Employers Added 110,000 Jobs in Sept.; July, August Numbers Revised Upwards; Unemployment Rate at 4.7%

Job creation picked up in September but not enough to stop the unemployment rate from rising to 4.7 percent, the highest in just over a year.

The new job market snapshot released by the Labor Department on Friday showed that employers boosted payrolls by 110,000, the most in one month since last May. In an encouraging note, the economy actually added 89,000 jobs in August. That marked an improvement from the net loss of 4,000 that the government first estimated.

The bump up in the unemployment rate from 4.6 percent in August came as hundreds of thousands of people streamed back into the labor market. That new rate of 4.7 percent was the highest since the summer of 2006.

Wages, meanwhile, rose solidly.

Altogether, the report suggests that although the job market has softened, it hasn't been hit nearly as hard by a credit crunch and a housing slump as thought was the case just a month ago.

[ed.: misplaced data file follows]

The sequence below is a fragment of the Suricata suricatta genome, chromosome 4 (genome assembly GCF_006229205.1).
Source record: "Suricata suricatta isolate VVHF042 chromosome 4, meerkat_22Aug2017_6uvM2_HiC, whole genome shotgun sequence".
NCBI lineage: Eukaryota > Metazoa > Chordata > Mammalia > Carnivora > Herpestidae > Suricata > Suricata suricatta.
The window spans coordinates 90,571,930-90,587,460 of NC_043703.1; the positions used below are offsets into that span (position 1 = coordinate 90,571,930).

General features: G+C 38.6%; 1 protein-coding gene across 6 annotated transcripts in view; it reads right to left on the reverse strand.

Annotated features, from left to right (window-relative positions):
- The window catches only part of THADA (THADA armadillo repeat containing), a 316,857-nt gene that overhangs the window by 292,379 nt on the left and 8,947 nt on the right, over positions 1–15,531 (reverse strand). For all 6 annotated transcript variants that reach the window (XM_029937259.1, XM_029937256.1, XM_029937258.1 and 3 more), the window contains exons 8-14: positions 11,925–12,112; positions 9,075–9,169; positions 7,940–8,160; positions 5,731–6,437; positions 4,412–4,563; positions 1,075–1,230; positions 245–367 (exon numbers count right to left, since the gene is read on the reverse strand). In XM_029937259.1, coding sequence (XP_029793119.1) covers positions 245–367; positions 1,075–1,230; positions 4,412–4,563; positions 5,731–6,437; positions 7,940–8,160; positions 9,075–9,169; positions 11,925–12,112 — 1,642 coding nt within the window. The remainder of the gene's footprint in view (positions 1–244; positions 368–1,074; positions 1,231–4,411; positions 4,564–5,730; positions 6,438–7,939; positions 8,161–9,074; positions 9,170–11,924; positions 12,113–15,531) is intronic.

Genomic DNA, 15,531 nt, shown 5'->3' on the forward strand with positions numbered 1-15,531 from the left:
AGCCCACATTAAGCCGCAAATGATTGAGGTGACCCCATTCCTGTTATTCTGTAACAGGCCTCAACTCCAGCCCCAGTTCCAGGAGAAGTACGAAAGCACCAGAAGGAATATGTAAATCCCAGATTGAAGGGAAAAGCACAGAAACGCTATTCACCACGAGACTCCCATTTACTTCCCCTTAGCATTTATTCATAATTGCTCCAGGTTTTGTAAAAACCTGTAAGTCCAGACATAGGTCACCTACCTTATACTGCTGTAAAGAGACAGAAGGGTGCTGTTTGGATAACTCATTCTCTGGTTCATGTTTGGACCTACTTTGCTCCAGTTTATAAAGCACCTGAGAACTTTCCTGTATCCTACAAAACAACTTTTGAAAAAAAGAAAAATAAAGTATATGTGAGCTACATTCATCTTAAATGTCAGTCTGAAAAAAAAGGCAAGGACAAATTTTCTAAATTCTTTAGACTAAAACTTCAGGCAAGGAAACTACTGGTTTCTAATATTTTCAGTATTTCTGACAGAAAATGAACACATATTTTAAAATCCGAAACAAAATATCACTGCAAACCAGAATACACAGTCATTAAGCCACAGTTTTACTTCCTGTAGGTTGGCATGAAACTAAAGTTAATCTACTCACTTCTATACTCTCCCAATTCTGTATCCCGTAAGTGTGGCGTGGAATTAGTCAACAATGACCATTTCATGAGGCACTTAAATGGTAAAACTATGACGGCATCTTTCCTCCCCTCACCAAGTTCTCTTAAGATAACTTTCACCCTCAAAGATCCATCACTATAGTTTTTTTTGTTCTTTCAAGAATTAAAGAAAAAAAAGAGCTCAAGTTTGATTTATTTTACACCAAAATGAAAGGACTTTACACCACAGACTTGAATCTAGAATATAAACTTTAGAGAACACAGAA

To be sure, the ill effects of these problems are showing up at some companies. Construction firms cut 14,000 jobs in September, Factories slashed 18,000. Retailers got rid of just over 5,000 jobs. Financial services companies eliminated 14,000 slots.

However, gains in education and health services, professional services, leisure and hospitality, and in government work more than offset those losses, leading to a net gain in new jobs in September.

The tally of new jobs was better than the 100,000 positions that economists were forecasting would be added to payrolls. They did correctly predict that the jobless rate would rise to 4.7 percent.

Still, the worst housing slump in 16 years and a jarring credit crunch have intensified uncertainty about the economy's outlook as well as companies' own financial positions.

To cushion the economy and bolster confidence, Federal Reserve Chairman Ben Bernanke and his colleagues last month sliced a key interest rate by one-half percentage point to 4.75 percent. It was the first rate cut in more than four years.

Policymakers hope the rate reduction will make businesses and people more inclined to spend and invest, which would help energize overall economic activity.